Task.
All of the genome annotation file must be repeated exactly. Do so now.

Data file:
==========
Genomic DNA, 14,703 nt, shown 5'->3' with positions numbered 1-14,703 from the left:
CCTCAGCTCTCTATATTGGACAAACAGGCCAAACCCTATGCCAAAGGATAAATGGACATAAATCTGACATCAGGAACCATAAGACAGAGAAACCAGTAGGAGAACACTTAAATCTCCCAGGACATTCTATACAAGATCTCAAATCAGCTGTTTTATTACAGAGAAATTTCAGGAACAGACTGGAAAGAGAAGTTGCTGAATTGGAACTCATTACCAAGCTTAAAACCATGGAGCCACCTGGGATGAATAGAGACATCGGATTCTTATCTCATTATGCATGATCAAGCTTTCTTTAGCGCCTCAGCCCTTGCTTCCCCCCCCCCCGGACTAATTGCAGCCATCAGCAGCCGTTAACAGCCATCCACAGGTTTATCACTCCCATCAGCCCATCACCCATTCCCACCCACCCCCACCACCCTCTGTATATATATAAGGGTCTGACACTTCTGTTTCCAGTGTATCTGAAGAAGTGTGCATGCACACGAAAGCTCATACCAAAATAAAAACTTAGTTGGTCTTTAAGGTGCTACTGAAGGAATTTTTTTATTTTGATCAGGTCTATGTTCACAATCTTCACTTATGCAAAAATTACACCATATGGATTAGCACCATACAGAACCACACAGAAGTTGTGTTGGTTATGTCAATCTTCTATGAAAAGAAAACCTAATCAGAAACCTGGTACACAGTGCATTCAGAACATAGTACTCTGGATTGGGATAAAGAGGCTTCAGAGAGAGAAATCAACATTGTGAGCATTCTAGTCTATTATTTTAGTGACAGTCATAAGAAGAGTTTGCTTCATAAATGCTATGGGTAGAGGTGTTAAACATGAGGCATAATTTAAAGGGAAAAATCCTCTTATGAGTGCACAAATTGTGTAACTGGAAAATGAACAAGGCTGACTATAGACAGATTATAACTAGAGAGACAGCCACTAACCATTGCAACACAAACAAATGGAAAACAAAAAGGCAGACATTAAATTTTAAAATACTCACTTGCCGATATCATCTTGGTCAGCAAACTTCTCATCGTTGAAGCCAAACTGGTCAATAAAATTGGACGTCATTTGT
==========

Genomic DNA, 14,703 nt, shown 5'->3' with positions numbered 1-14,703 from the left:
CCTCAGCTCTCTATATTGGACAAACAGGCCAAACCCTATGCCAAAGGATAAATGGACATAAATCTGACATCAGGAACCATAAGACAGAGAAACCAGTAGGAGAACACTTAAATCTCCCAGGACATTCTATACAAGATCTCAAATCAGCTGTTTTATTACAGAGAAATTTCAGGAACAGACTGGAAAGAGAAGTTGCTGAATTGGAACTCATTACCAAGCTTAAAACCATGGAGCCACCTGGGATGAATAGAGACATCGGATTCTTATCTCATTATGCATGATCAAGCTTTCTTTAGCGCCTCAGCCCTTGCTTCCCCCCCCCCCGGACTAATTGCAGCCATCAGCAGCCGTTAACAGCCATCCACAGGTTTATCACTCCCATCAGCCCATCACCCATTCCCACCCACCCCCACCACCCTCTGTATATATATAAGGGTCTGACACTTCTGTTTCCAGTGTATCTGAAGAAGTGTGCATGCACACGAAAGCTCATACCAAAATAAAAACTTAGTTGGTCTTTAAGGTGCTACTGAAGGAATTTTTTTATTTTGATCAGGTCTATGTTCACAATCTTCACTTATGCAAAAATTACACCATATGGATTAGCACCATACAGAACCACACAGAAGTTGTGTTGGTTATGTCAATCTTCTATGAAAAGAAAACCTAATCAGAAACCTGGTACACAGTGCATTCAGAACATAGTACTCTGGATTGGGATAAAGAGGCTTCAGAGAGAGAAATCAACATTGTGAGCATTCTAGTCTATTATTTTAGTGACAGTCATAAGAAGAGTTTGCTTCATAAATGCTATGGGTAGAGGTGTTAAACATGAGGCATAATTTAAAGGGAAAAATCCTCTTATGAGTGCACAAATTGTGTAACTGGAAAATGAACAAGGCTGACTATAGACAGATTATAACTAGAGAGACAGCCACTAACCATTGCAACACAAACAAATGGAAAACAAAAAGGCAGACATTAAATTTTAAAATACTCACTTGCCGATATCATCTTGGTCAGCAAACTTCTCATCGTTGAAGCCAAACTGGTCAATAAAATTGGACGTCATTTGT